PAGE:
Over the weekend, I demonstrated at our local Penny McHenry Hydrangea Festival where I made spinning tops for kids – and a few for those that are no longer kids, but are kids at heart. Most people have never seen a lathe before and have no idea how it works, so it invariably draws a crowd. I enjoy it and the kids love watching a spinning piece of wood turn into a spinning top. Occasionally, a parent will ask how much it costs and my response is that the only currency I accept is smiles. I even got a couple of hugs this weekend, so maybe I’ll have to increase my price from smiles to hugs!
I always take a chatter tool with me so I can make patterns on the top surface of the top. Before I use it, I always tell the child that it should be called a screech tool, because that’s the way it sounds. That way they are not surprised or frightened by the sound and it builds the suspense. Sometimes they come back to my booth several times during their visit to hear the screech tool work.
I take a package of Sharpie markers in a wide variety of colors and I ask each child what their two favorite colors are. Then I apply those colors to the chatter tool marks. Children, and adults as well, are fascinated by how the color magically appears when I touch the marker to the spinning wood. What would normally be just another wooden top becomes something special with their favorite colors highlighting the chatter patterns. Their eyes really light up when they see the colorful patters on their top.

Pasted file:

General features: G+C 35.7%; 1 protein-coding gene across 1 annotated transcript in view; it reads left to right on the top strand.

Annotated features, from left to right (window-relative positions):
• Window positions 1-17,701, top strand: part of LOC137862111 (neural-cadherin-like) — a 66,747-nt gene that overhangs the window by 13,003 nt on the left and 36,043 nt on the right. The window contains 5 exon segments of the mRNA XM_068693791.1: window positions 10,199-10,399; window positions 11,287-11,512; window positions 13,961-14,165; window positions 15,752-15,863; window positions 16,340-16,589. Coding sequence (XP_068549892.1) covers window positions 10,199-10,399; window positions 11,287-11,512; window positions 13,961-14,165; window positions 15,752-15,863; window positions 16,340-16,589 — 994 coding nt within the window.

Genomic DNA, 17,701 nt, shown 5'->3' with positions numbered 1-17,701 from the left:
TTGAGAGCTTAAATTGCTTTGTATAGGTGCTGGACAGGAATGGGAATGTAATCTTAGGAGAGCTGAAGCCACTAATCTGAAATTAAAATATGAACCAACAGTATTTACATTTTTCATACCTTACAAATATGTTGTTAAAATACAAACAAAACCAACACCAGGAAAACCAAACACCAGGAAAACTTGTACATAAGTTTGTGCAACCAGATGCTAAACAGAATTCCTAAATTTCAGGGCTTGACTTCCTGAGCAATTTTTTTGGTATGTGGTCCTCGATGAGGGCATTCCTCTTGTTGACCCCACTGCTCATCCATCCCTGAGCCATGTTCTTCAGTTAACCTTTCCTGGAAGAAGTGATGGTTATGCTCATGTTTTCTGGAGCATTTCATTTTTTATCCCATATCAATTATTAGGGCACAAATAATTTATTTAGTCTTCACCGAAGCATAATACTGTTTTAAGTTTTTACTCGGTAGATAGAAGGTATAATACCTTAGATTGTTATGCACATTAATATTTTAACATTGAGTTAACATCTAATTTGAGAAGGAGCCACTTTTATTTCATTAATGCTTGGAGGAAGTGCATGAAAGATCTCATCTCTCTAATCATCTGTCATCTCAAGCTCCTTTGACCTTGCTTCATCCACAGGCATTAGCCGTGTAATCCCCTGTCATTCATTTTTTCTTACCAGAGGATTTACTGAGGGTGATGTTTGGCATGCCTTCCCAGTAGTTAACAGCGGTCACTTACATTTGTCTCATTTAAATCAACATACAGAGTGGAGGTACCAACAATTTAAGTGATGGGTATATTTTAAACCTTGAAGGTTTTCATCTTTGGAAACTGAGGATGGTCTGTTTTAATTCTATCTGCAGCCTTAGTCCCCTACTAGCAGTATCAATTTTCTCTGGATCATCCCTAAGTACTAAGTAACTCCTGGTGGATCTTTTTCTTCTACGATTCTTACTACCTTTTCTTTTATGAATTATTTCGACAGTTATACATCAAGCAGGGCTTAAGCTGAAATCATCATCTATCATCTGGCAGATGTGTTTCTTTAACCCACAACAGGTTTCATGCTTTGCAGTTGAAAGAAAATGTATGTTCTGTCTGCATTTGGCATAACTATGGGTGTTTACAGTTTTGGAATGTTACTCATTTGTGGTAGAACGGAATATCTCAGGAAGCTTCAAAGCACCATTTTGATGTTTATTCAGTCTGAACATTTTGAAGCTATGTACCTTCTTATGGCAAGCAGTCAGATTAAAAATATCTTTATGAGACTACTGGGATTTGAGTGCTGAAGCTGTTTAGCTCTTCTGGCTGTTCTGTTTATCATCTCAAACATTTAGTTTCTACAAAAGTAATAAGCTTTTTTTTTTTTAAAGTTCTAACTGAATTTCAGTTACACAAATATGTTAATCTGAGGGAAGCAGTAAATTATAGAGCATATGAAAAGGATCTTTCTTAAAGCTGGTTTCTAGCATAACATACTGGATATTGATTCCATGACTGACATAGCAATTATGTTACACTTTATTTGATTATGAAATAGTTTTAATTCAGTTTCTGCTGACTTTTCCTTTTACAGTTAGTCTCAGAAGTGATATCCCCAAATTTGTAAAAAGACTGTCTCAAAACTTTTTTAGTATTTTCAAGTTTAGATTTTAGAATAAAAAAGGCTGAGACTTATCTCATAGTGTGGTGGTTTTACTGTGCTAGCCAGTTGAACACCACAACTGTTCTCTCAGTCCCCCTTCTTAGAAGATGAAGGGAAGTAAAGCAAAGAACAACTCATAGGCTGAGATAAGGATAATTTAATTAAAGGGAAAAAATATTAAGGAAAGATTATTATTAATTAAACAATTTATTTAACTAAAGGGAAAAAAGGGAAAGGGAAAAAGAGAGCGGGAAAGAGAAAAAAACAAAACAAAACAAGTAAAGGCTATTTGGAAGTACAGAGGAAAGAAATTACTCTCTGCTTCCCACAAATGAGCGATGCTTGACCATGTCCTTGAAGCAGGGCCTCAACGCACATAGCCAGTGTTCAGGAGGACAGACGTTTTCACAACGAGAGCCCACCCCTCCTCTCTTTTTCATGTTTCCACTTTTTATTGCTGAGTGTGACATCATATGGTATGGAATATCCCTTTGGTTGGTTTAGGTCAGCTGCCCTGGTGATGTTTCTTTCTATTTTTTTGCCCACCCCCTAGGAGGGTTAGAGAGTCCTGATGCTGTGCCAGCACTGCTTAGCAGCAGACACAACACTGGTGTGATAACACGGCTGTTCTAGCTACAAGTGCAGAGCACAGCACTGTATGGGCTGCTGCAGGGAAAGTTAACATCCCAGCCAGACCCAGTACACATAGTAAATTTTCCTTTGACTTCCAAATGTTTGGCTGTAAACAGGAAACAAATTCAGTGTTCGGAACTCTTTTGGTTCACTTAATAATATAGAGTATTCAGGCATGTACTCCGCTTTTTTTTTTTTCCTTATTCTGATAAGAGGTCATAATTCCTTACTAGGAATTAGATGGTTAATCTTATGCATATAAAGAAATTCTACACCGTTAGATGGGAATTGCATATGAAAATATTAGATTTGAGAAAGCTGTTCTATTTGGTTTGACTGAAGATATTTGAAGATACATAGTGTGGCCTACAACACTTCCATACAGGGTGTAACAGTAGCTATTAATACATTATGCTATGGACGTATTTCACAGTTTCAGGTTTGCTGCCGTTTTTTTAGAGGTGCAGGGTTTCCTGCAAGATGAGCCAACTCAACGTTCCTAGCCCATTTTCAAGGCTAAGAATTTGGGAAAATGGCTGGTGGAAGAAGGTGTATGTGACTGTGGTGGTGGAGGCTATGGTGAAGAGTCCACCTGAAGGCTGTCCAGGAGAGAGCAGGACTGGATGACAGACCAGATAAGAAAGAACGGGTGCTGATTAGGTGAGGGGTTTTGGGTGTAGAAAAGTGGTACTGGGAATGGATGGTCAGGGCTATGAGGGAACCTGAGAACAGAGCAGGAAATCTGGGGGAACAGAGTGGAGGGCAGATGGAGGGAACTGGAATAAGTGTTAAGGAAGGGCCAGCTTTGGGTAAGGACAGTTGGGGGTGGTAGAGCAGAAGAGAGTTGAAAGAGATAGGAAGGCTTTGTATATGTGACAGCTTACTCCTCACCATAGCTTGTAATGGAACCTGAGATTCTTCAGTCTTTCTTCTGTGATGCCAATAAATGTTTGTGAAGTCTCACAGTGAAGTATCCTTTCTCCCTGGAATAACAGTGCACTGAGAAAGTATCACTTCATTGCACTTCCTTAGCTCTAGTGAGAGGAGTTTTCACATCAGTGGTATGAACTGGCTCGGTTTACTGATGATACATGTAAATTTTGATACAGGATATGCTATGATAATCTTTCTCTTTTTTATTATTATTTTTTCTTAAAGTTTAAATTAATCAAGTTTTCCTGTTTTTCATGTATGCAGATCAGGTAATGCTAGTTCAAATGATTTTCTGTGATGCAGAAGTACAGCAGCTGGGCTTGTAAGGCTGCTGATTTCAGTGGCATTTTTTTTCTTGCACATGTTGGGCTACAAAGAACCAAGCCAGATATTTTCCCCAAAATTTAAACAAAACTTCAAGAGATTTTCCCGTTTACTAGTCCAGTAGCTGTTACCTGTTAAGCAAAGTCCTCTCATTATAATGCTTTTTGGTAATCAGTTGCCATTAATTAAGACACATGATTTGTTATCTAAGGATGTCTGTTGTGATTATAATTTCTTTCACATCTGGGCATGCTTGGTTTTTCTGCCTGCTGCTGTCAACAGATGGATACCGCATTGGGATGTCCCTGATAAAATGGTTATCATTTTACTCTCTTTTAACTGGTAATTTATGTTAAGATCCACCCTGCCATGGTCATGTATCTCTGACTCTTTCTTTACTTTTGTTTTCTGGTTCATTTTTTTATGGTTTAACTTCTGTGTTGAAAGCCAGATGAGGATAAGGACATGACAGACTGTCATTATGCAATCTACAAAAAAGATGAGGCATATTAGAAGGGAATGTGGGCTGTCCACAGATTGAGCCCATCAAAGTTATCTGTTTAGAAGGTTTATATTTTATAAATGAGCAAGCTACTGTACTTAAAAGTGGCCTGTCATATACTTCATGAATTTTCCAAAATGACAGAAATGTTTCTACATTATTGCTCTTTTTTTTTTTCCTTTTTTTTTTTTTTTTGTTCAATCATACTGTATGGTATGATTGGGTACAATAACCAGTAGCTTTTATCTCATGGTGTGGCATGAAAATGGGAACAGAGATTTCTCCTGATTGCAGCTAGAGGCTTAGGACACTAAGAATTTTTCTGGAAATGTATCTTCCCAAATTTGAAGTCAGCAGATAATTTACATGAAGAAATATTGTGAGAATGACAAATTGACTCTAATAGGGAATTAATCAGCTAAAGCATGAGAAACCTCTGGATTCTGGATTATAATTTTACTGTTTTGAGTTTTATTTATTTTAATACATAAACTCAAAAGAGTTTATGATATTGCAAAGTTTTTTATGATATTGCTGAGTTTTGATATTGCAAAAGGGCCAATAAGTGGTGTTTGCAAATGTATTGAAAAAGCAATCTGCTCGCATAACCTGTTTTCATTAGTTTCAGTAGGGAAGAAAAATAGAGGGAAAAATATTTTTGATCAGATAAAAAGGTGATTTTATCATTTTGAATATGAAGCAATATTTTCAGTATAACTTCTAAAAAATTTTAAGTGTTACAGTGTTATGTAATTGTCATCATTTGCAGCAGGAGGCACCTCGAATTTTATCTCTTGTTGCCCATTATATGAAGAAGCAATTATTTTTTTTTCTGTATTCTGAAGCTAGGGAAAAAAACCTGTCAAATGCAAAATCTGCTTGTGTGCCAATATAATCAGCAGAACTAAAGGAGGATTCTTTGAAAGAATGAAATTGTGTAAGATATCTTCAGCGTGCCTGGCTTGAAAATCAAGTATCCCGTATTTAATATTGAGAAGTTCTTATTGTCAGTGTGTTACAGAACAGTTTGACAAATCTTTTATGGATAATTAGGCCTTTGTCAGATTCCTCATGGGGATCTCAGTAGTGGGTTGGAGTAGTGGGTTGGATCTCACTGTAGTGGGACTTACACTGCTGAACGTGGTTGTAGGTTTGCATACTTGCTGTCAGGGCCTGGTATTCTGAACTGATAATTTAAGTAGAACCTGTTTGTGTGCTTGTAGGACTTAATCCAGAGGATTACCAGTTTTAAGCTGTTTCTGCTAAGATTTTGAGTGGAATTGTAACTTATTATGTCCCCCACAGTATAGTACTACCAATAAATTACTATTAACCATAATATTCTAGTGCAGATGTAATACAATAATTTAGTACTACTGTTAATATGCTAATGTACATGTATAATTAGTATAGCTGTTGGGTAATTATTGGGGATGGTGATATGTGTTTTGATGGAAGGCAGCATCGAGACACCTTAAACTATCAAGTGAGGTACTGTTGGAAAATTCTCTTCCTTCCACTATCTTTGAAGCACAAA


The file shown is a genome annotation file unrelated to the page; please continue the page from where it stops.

The best response of the weekend was from a little red haired girl of about four. She was very attentive when I was making her top, but I couldn’t get a word out of her. Then, when she and her mother were walking away, I heard her say, “This is SO awesome!” It made my weekend!
I also met a very special ten year old this weekend. Her name was Adrianna and she fell in love with the lathe and how it works. She is definitely not an average ten year old! She asked questions about the lathe that were well beyond what I would expect from a child her age. She was with her mother, who was helping out in another booth, and by the end of the day, she had moved her chair into my booth and was helping explain what I was doing.
During a slow period, we were sitting in our chairs and she was quiet for several minutes with a thoughtful look on her face. Finally she said, “I want to be like you!” “I want to make things and sell them at shows.” That was immediately followed by, “So, what are we going to make next?” So I made her a small lidded box.
What a exceptional young lady and what a wonderful experience!